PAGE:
5 Filipino-Chinese Dishes To Welcome The Chinese New Year

What are Filipino-Chinese dishes for the Chinese New Year?

  1. La Paz Batchoy Noodle Soup
  2. Pork, Beef, and Shrimp Siomai
  3. Lumpiang Shanghai or Spring Rolls
  4. Kiampong Fried Rice
  5. Pancit Noodles

 

The presence of the Chinese has been so deeply ingrained in Filipino food and culture that locals in the country started calling the fusion of dishes as Filipino-Chinese cuisine. Chinese dishes are popular for their rich flavors and affordable ingredients. Given the Filipinos possessing a penchant for anything worth their cents, the Chinese dishes presented a perfect fit for the local mindset. With that, here are some of the famous Chinese-influenced dishes that every Filipino dining table can have for all types of celebrations.

 

La Paz Batchoy Noodle Soup

Close up of La Paz Batchoy Noodle Soup

Batchoy is a hearty and scrumptious soup dish every Filipino can enjoy. It is made of chicken and pork soup with a thick noodle base. It also has strips of pork, chicken, and liver topped with fried garlic, onions, crushed chicharron, as well as a whole egg. The dish is often referred to as La Paz Batchoy due to its origins in the district of La Paz in Iloilo. The batchoy dish became so popularized that consumer retail companies created instant noodles for those who wish to have easy access to its comforting flavors.

 

Pork, Beef, and Shrimp Siomai

Siomai is a dumpling of Chinese origin. It is often made with pork, beef, and shrimp wrapped in wonton wrappers. It can also be combined with extenders like green peas or carrots. The dish is either steamed to maintain the softness of the wrappers or fried to create a crispy exterior. Siomai is commonly dipped in soy sauce with calamansi topped with oil and spicy garlic mix. The bite-sized dish can be seen in every busy corner or area around the country. They are either consumed as a merienda snack or paired with rice that makes a hearty lunch.

 

Lumpiang Shanghai or Spring Rolls

Lumpiang Shanghai on a plate

Similar to siomai, lumpiang shanghai or spring rolls are a combination of veggies and meat wrapped in flour wrappers to keep the ingredients together. Lumpia was brought to the country by Chinese immigrants from the Fujian province of China. It quickly became popular not just within the country, but around Southeast Asian countries as well.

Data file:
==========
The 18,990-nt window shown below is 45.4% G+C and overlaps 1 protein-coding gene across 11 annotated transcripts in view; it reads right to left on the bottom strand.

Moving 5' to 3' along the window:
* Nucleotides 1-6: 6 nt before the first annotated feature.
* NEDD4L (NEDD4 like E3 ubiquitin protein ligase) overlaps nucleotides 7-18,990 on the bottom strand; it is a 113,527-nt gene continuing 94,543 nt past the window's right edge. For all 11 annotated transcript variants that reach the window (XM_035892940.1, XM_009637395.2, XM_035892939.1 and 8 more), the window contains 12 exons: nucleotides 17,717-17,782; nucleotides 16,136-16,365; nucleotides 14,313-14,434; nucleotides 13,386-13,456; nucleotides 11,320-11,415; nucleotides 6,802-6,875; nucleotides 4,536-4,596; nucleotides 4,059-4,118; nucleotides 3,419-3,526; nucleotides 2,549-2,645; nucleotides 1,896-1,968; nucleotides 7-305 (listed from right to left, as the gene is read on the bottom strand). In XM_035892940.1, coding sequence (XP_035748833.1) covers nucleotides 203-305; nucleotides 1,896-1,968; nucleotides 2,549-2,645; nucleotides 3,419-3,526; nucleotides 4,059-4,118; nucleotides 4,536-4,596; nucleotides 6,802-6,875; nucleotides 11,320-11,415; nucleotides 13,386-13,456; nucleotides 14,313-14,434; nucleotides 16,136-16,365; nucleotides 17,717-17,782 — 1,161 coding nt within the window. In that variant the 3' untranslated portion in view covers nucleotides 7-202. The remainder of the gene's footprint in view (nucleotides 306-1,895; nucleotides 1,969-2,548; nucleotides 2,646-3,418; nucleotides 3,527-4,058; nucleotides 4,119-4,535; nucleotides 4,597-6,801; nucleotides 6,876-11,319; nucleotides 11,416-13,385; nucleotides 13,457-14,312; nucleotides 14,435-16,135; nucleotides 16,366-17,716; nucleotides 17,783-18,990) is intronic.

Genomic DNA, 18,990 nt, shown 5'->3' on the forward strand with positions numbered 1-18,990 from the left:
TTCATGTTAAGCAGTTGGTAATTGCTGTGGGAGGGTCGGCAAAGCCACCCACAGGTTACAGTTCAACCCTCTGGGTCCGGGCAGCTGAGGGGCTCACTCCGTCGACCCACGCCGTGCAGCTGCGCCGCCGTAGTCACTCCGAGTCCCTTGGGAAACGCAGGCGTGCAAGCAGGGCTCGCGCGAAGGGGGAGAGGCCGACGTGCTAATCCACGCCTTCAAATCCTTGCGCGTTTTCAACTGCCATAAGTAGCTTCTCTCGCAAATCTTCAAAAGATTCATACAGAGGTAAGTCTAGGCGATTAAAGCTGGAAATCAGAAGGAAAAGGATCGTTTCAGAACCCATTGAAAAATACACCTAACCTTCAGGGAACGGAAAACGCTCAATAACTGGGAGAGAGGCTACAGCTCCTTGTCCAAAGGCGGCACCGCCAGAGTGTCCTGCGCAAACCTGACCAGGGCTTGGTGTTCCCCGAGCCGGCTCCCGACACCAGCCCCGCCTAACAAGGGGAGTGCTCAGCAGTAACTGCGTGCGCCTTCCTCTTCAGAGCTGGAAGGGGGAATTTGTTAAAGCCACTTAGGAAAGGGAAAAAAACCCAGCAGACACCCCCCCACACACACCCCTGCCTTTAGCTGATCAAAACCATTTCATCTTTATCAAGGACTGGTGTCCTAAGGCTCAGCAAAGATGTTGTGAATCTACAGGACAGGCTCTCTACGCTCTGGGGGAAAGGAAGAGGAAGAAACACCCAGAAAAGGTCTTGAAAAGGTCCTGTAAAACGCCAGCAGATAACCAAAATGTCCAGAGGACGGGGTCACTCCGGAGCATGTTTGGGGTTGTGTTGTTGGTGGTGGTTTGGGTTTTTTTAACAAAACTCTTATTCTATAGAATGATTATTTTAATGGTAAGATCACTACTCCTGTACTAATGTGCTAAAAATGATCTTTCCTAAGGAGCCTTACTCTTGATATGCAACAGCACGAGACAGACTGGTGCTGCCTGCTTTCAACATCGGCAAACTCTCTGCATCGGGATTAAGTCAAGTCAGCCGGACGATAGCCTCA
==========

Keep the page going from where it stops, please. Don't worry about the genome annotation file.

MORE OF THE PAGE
Frying the lumpia in oil is the traditional way to cook the dish. The flavors of the meat together with spring onion, carrots, and oyster sauce is truly a delicious explosion. Another way to enjoy the dish is to prepare it wet, with beef and dried prawn floss. It is referred to as the wet spring roll.

 

Kiampong Fried Rice

Kiampong or Kiam Pung fried rice are Hokkien terms that translate to “salty rice”. It is basically Chinese flavored rice with meat and vegetable toppings in soy sauce. Other locals would refer to the dish as adobo rice without the veggie ingredients. Each Filipino has their own way of making Kiam Pung. This depends on their city or location as the dish is passed on from one generation to another.

The grains of rice are cooked in a rice cooker while other ingredients are cooked all together. After both have been cooked, the rice and mixture of ingredients will then be added to a pot set on medium heat. Soy sauce will then be added to mix the whole dish together and create Kiam Pung. You can use either shrimp, pork, beef, or chicken as the main ingredient as each delivers a unique taste.

 

Pancit Noodles

A plate of egg noodles

In Chinese culture, noodles symbolize longevity. It is a long-standing tradition to serve pancit during Chinese New Year celebrations to welcome good luck. The dish is also a huge part of birthday celebrations as a form of wishing the celebrant a good and long life.

Apart from these beliefs, Filipinos have learned to love the dish so much that it can be seen in streets and malls alike. The typical Filipino pancit consists of noodles, a mixture of vegetables, meat, as well as soy sauce. The word pancit is derived from the Hokkien “pian I sit” which translates to “something conveniently cooked fast”.

There are numerous variations of pancit originating from different regions in the Philippines. Among the popular ones are the pancit Malabon, lomi, sotanghon, bihon, and palabok. Often, you will notice at least two types of pancit are served on a Filipino dining table or buffet set up. Indeed, the locals can never get enough of the flavor-filled dish.

 

Key Takeaway

There is no doubt that several types of Filipino food have known origins in the Philippines. But, there is also no denying that authentic Chinese food has formed a niche within the local cuisine. Regardless of that, the Chinese-influenced dishes have become a part of every Filipino dining table during celebrations and even on normal days. From the pancit to lumpiang shanghai, an occasion or gathering is not truly a celebration without the presence of Chinese-Filipino cuisine.

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